By Vince Martinez, Sr. Consulting Partner for Partners in Leadership, and an expert on business and organizational development training.
Often, corporate leaders find themselves in one of two positions: either they are consistently missing targets, stuck in a cycle of teams failing to deliver on the actions necessary to achieve desired results; or they are just meeting their numbers, but ultimately left wondering why employees are unable or unwilling to go above and beyond to exceed expectations.
Even when corporate leaders have excellent management skills and make the best hires in their fields, they often still struggle to hold others accountable for achieving shared organizational results. To compound the issue, employees across the globe are reporting historically low levels of engagement at work, rendering accountability an uphill battle for leaders everywhere.
Here's why corporate leaders have a difficult time holding others accountable.
How a Lack of Clarity Hinders Accountability in the Workplace
The most likely culprit for an accountability deficit in the workplace is simply a lack of clarity around the concept. Most employers don't think it necessary to define accountability -- they presume everyone already knows what it means.
Unfortunately, when leaders fail to create a common language for understanding accountability, employees all come to the table with their own notions: some may believe that accountability is the same thing as responsibility, while others believe that it requires taking the blame when teams fail to deliver as promised. Misalignment around what is meant by accountability causes misunderstanding and ineffective performance. As a result, your employees may end up pointing fingers and playing the blame game when something goes amiss.
Take this example: a supervisor asks an employee for a report by Friday. The employee works hard to complete the report and delivers it on time. When the supervisor reads the report, however, he or she becomes annoyed that it does not cover the proper scope, makes grammatical errors, or fails to include important metrics -- so the supervisor feels the employee is not being accountable. In the meantime, the employee feels confident that he or she has successfully taken accountability because the report was delivered on the specified topic at the specified time. Here, a lack of clarity around what accountability entails creates a kink in the pipeline, inhibiting results.
Even if employees do share a unified definition of accountability in the workplace, many leaders still fail to define their organization's critical Key Results. As a result, employees come to work without a sense of direction or an understanding of how their daily tasks impact larger-scale results. This lack of direction causes confusion when priorities in the workplace seem to shift. If there is no clear target toward which employees are moving as a team, there can be no sense of accountability for reaching that target.
The Secret to Higher Accountability at Work
The first crucial step toward holding others accountable at work is to address this lack of clarity. Begin by aligning your team around a shared definition of positive accountability as the personal choice to rise above one's circumstances and demonstrate the ownership necessary for achieving results. Disseminate this message throughout your organization, ensuring that employees in every department recognize that accountability demands proactive commitment to the organization's shared goals. In organizations with high accountability, employees do not simply meet expectations, but consistently ask themselves, What else can I do?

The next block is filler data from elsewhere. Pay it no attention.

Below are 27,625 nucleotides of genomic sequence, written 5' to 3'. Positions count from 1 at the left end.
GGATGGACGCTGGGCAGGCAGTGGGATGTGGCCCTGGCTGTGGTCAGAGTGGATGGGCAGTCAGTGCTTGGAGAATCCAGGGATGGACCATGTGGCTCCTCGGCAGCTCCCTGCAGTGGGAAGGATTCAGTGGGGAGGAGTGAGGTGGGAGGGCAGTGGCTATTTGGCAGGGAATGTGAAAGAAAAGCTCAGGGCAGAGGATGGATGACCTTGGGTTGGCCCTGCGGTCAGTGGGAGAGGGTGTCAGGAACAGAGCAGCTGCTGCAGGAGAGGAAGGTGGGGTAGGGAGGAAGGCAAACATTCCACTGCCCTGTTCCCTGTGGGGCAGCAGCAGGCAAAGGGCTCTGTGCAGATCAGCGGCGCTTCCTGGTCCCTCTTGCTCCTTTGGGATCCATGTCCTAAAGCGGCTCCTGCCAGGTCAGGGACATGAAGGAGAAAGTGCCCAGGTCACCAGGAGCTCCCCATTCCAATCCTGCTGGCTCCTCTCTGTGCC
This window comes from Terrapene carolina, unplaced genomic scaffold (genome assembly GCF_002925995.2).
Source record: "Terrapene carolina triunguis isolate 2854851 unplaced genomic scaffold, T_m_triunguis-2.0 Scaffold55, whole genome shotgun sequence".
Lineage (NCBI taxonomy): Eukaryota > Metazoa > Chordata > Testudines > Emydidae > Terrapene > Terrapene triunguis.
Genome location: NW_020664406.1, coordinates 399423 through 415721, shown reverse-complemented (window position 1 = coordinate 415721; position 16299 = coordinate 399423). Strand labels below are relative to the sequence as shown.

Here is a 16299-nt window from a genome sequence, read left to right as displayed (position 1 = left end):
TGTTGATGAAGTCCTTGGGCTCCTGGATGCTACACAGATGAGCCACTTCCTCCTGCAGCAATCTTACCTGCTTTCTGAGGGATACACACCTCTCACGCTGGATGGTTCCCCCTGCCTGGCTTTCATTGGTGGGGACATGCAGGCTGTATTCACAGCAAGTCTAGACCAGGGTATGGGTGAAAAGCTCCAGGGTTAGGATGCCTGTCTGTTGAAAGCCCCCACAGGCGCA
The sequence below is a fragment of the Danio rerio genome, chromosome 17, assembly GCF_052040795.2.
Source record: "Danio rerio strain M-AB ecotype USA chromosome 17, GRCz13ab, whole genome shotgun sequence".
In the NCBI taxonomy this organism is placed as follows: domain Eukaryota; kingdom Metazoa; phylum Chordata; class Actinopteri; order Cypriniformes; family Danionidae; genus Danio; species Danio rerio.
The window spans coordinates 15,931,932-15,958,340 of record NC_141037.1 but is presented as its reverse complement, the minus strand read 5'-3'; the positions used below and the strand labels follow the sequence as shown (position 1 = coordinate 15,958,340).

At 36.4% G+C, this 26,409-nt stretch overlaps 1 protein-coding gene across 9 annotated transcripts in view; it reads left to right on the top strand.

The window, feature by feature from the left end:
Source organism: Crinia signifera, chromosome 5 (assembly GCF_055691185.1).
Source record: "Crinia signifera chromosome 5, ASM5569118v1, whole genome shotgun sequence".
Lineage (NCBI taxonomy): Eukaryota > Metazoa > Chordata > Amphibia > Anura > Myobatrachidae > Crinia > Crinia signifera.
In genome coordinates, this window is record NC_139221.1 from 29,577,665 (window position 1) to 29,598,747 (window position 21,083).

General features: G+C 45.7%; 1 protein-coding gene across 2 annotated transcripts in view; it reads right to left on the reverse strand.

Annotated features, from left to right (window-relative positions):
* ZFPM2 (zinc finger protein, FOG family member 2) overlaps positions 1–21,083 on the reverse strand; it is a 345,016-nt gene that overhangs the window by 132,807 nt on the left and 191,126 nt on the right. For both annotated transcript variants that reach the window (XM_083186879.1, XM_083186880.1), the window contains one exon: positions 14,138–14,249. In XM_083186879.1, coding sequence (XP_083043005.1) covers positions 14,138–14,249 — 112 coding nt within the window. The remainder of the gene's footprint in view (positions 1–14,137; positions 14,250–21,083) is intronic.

Once accountability is embraced by employees at every level of your company, identify the meaningful, measurable topline results that your organization must achieve each year. Research indicates that people struggle to remember more than seven items on any given list, so narrowing your goals down to just three to five crucial results gives all employees a clear, memorable, and meaningful target to which they can connect their daily work.
After you've achieved clarity around accountability and your organization's Key Results, it's time to operationalize by actively implementing these principles. Done effectively, this means that each employee aligns his or her daily actions around topline results, acting with the knowledge that he or she is a key player in achieving those results.
Consider the earlier scenario, reimagined: a supervisor asks an employee for a report by Friday. Keeping in mind that one of the organization's clearly defined topline results is 10% year-over-year revenue increase, the supervisor outlines their expectations that the report include specific revenue growth metrics. The employee asks a follow-up question to clarify these expectations and agrees to take accountability to include all necessary information in the report.
Feeling as though they can do more, however -- and remembering the desired result of 10% year-over-year revenue increase -- the employee takes the initiative to include relevant expenditures as well as growth metrics, and ensures the report is proofread before submission. The employee submits the thorough, results-focused report well before the deadline, and the supervisor is pleased. Both parties have held themselves accountable for achieving the desired outcome.
These are signs of a highly accountable company culture -- an environment in which employees on every level of the organization take the personal initiative to contribute to essential topline results. By defining accountability and outlining key organizational results, leaders can successfully hold others accountable for achieving these shared goals.